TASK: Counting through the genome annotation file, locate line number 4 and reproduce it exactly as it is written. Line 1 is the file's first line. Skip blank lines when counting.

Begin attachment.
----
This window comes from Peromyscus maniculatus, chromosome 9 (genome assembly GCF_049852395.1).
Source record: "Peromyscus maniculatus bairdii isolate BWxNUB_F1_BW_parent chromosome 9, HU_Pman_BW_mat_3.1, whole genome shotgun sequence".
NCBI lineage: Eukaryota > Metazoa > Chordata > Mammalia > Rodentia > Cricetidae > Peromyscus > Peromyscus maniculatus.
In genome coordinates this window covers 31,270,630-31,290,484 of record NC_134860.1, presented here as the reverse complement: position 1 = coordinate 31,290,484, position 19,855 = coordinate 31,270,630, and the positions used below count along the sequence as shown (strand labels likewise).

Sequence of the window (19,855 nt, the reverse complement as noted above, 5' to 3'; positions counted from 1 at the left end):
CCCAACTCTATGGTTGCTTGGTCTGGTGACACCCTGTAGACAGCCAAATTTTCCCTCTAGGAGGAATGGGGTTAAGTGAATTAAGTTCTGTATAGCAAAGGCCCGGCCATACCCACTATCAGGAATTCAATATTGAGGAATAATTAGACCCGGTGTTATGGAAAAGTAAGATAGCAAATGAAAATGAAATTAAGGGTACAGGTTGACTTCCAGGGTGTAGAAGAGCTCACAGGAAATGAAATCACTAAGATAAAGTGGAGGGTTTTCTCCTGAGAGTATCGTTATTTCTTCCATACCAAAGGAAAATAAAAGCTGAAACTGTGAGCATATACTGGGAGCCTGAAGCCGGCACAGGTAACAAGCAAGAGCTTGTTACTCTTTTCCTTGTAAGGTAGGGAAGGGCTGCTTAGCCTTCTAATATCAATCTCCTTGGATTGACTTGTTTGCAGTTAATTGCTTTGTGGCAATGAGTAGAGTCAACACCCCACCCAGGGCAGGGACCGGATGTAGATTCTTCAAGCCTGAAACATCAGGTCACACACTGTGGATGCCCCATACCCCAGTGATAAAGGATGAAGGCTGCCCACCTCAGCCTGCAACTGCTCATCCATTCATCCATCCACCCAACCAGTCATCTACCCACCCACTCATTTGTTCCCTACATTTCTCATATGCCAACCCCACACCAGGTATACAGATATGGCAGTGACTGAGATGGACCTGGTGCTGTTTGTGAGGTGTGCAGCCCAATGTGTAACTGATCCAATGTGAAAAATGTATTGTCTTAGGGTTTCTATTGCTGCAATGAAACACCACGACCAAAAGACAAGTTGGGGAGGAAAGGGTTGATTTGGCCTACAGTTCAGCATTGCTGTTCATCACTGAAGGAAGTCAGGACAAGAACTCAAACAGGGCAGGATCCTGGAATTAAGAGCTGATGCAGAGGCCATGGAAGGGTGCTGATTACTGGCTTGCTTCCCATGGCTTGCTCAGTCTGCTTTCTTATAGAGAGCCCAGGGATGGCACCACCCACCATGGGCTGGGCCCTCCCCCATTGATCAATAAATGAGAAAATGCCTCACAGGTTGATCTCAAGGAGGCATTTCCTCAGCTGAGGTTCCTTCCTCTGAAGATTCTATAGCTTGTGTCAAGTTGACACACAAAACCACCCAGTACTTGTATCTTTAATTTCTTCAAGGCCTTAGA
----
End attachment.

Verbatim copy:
In genome coordinates this window covers 31,270,630-31,290,484 of record NC_134860.1, presented here as the reverse complement: position 1 = coordinate 31,290,484, position 19,855 = coordinate 31,270,630, and the positions used below count along the sequence as shown (strand labels likewise).